Asbestos Burden Predicts Survival in Pleural Mesothelioma
Christensen, Brock C.
Roelofs, Cora R.
Longacker, Jennifer L.
Marsit, Carmen J.
Nelson, Heather H.
Kelsey, Karl T.
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CitationChristensen, Brock C., John J. Godleski, Cora R. Roelofs, Jennifer L. Longacker, Raphael Bueno, David J. Sugarbaker, Carmen J. Marsit, Heather H. Nelson, and Karl T. Kelsey. 2008. Asbestos Burden Predicts Survival in Pleural Mesothelioma. Environmental Health Perspectives 116(6): 723-726.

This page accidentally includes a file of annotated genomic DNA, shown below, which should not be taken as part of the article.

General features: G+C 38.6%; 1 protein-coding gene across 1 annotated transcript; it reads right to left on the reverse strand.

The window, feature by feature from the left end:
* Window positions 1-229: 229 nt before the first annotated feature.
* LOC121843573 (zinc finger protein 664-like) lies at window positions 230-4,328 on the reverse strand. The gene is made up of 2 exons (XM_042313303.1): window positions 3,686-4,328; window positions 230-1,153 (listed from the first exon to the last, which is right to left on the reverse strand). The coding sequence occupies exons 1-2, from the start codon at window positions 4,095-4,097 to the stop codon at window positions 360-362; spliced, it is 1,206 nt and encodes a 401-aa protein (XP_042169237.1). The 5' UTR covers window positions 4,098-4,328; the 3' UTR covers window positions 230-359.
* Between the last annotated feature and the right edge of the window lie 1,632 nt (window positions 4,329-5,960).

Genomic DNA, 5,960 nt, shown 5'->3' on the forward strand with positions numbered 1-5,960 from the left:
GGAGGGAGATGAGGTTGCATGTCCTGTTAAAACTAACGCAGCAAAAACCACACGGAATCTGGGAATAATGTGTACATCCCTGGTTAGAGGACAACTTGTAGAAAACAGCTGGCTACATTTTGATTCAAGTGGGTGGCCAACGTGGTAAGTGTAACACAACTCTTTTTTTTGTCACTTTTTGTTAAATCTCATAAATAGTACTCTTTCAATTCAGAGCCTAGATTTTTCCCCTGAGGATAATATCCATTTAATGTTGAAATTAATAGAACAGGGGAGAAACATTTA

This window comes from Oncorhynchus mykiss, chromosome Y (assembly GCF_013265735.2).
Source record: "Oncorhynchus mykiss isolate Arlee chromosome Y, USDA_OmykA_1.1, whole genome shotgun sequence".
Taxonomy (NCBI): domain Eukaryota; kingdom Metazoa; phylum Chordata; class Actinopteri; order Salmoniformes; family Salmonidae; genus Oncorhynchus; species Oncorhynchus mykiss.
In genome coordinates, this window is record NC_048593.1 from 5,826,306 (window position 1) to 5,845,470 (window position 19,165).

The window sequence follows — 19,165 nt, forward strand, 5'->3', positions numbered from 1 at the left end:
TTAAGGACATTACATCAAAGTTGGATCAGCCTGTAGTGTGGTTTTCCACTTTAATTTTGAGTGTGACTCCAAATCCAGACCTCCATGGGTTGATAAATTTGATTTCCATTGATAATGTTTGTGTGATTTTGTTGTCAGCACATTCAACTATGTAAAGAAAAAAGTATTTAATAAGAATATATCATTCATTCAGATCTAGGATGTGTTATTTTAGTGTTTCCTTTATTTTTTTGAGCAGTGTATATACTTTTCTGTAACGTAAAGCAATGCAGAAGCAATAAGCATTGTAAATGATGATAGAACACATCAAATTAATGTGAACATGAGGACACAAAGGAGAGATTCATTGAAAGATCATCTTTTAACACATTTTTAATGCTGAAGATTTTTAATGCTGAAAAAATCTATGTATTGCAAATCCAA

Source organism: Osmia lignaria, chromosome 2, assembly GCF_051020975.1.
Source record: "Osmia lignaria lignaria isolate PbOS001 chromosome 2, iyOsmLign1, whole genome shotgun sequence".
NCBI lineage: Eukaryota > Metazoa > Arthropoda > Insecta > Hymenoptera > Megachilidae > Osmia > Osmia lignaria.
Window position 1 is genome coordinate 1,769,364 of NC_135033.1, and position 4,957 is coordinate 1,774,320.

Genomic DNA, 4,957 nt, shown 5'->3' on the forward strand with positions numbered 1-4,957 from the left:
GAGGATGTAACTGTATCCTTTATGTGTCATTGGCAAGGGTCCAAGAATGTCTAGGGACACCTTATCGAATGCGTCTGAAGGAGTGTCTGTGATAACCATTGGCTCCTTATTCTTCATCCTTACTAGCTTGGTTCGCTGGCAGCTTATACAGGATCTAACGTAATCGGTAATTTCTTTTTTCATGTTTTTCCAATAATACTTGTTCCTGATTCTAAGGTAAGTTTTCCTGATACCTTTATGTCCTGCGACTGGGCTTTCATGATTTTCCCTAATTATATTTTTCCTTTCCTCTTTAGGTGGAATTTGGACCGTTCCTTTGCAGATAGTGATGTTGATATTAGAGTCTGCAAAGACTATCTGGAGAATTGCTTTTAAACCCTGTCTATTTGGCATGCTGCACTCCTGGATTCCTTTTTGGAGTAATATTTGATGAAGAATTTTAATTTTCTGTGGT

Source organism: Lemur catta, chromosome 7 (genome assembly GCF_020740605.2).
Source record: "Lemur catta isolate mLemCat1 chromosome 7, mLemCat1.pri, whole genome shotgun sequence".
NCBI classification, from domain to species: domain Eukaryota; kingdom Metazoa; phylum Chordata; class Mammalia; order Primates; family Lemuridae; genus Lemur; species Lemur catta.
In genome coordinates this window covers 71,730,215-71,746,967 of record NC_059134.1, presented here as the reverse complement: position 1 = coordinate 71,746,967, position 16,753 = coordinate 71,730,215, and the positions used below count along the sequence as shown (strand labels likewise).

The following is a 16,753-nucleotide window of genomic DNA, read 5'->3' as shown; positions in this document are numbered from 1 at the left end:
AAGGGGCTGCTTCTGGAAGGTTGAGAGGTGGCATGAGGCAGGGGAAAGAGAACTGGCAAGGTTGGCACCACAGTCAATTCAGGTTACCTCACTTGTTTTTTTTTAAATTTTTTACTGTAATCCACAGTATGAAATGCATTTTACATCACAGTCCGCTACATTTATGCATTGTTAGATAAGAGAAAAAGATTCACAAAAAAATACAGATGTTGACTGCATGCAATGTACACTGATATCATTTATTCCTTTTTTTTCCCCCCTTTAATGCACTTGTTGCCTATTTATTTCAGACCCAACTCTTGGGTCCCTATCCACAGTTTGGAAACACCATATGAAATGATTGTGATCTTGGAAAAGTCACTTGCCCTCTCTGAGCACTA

AbstractBackground: Malignant pleural mesothelioma (MPM) is a rapidly fatal asbestos-associated malignancy with a median survival time of < 1 year following diagnosis. Treatment strategy is determined in part using known prognostic factors. Objective: The aim of this study was to examine the relationship between asbestos exposure and survival outcome in MPM in an effort to advance the understanding of the contribution of asbestos exposure to MPM prognosis. Methods: We studied incident cases of MPM patients enrolled through the International Mesothelioma Program at Brigham and Women’s Hospital in Boston, Massachusetts, using survival follow-up, self-reported asbestos exposure (n = 128), and a subset of cases (n = 80) with quantitative asbestos fiber burden measures. Results: Consistent with the established literature, we found independent, significant associations between male sex and reduced survival (p < 0.04), as well as between nonepithelioid tumor histology and reduced survival (p < 0.02). Although self-reported exposure to asbestos was not predictive of survival among our cases, stratifying quantitative asbestos fiber burden [number of asbestos bodies per gram of lung (wet weight)] into groups of low (0–99 asbestos bodies), moderate (100–1,099), and high fiber burden (> 1,099), suggested a survival duration association among these groups (p = 0.06). After adjusting for covariates in a Cox model, we found that patients with a low asbestos burden had a 3-fold elevated risk of death compared to patients with a moderate fiber burden [95% confidence interval (CI), 0.95–9.5; p = 0.06], and patients with a high asbestos burden had a 4.8-fold elevated risk of death (95% CI, 1.5–15.0; p < 0.01) versus those with moderate exposure. Conclusion: Our data suggest that patient survival is associated with asbestos fiber burden in MPM and is perhaps modified by susceptibility.
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